The Azorean brought with them a deep-seated interest in farming and derived prosperity where there was only untilled soil. This is a glimpse into their character, their ability, their culture, and their resolve. The Azoreans are seen as possessing a character that is deeply religious, good-natured, submissive, indolent, sensitive, pacific, orderly and family oriented, industrious, nostalgic and somewhat sad. That character is deeply endowed with a strong sense of family responsibility, one which transmits to children a worldview calling for adherence to a hard-work ethic and to well-disciplined.


Azorean culture is family based. Family means survival to the Azorean peasant because everyone is needed to work the land in order to provide food, shelter, and clothing for everyone. Raising healthy children mean a continuation of the family and hence the culture. This cultural tradition was transferred to Bermuda with the immigrants.


The Azorean family is strongly male-dominated which causes stress in the immigrant family. Divorce is not uncommon because of it. There has always been respect for the elderly in the Azorean culture. Kissing the elderly person's hand and asking their blessing is traditional as well as addressing them as sir or madam. No back talking is allowed from children. These Azorean practices have been largely discontinued in Bermuda.


Azoreans are generally friendly and each individual will have several personal friends. A relative is trusted before a friend because "blood is thicker than water." The Azorean Godparent system provides security for children. Godparents are selected to be sponsors of children by the parents.


They can be a friend or relative. The Godparents are expected to help Godchildren in times of need if the parents are deceased or are incapable. In Bermuda, this system disappeared quickly after the first generation because the need for aid is not as great here. To be Azorean is to be Roman Catholic. It is part of the culture. Portuguese Jews are accepted, and Portuguese Protestants are tolerated but arose suspicion. The church gives the Azorean peasant security because of its conservatism. A peasant wants things to remain the same because a static society and steady economy means survival.


The ritual of the Catholic Church is important for the stability of the peasant class. From a peasant perspective, it was not necessary to understand the tenets of the church as long as one had faith and followed the religious dictates of the priest. Bordering on mysticism, their religion combined the inordinate faith in the power of the saints with a strict devotion to the ritual and ceremony of the mass.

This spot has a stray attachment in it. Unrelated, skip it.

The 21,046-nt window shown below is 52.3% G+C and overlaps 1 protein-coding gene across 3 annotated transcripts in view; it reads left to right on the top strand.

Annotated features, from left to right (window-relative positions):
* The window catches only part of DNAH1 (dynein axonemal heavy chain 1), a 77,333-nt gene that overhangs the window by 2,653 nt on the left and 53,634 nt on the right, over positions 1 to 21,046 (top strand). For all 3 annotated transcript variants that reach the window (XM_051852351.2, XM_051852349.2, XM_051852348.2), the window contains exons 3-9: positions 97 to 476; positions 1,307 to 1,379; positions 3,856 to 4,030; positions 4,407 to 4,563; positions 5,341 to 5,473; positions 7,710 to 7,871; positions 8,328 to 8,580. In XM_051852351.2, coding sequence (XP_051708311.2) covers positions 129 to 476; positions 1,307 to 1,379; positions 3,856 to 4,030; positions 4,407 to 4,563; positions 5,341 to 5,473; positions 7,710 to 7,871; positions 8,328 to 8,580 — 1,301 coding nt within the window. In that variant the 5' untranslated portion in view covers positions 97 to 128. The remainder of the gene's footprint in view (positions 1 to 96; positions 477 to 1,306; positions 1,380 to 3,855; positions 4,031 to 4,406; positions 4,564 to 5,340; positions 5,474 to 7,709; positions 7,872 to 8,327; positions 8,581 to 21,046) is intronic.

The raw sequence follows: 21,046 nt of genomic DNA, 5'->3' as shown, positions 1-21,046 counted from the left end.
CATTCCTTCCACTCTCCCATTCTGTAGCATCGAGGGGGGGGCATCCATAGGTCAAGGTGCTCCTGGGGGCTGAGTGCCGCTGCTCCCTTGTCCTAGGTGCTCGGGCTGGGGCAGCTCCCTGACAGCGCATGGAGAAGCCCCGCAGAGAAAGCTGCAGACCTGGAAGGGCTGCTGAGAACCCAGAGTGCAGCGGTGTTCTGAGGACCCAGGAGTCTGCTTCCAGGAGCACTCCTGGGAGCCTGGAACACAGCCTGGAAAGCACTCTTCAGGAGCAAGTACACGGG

Women are the spiritual motivators in the Azorean culture. Men are basically inactive church members but expect their children and women to attend. Male Azoreans are anticlerical. They are suspicious of the devout priest and his lack of world practicality. They do expect him to remain moral and to teach their children. Priests are referred to as "mother-in-laws" by the men because of their seemingly nagging disposition. The negativism of the Azorean man towards the priest is no much so that to utter the word "priest" aboard ship is to bring bad luck.


The church however is the nerve center of the traditional Azorean society. It provides not only spiritual aid but social and cultural support as well. Many of the Azorean celebrations are church-related and church gatherings are contacts for people and especially children who will someday marry. The illiterate Azorean also needed someone who spoke the language so he could understand the


Azoreans have little reverence for family names surprisingly. They will take their mother or father's surname at will. Some are even given a nickname and are saddled with it the rest of their life. For example, Antoine Joaquim Souza had a head that reminded someone of a cantaloupe. He became Tony Melao (Melon) for life. The names of many Azoreans were changed when they immigrated. Mostly illiterate, they couldn't write their names so when an immigrant official asked for a name he usually wrote what he heard or changed it to something recognizable in English. Teachers and census takers did the same thing.


Joao became Joe or John. Mello became Miller; Rodrigues became Rogers; Pereira became Perry; and Madeira (translated wood) became wood. The most frequently cited example was the man whose name was Joaquim; he changed his name to "Joe King" because it sounded like Joaquim. Immigrant Azoreans would give their children typical Portuguese names, such as Joao or Maria, but some wanted to “Americanize” their children quickly by giving them standard English names, such as Charles or Alice. Second and subsequent generations gave their children English names dropping the Portuguese forms altogether.


Language is the backbone of a society. It allows societal members to communicate their needs and opinions. It acts as a symbol of the society, and its mastery by individuals leads to higher status. Azoreans in 1900 were 82% illiterate. This high percentage of illiteracy is revealed in the drastic drop in Azorean immigration when a literacy requirement was put in effect. The immigrant needed only to read forty basic words in Portuguese, but many were completely unschooled and consequently couldn't meet the requirement.


The first generation immigrant will speak some of his new country's language. The second generation is generally bilingual while the subsequent generations will not speak the old country's language at all. The second generation is then the buffer between two languages and two cultures. He must communicate to both sides. When the second generation was with his immigrant parents, the old country's language was used at home, while outside the home, the new country's language was used.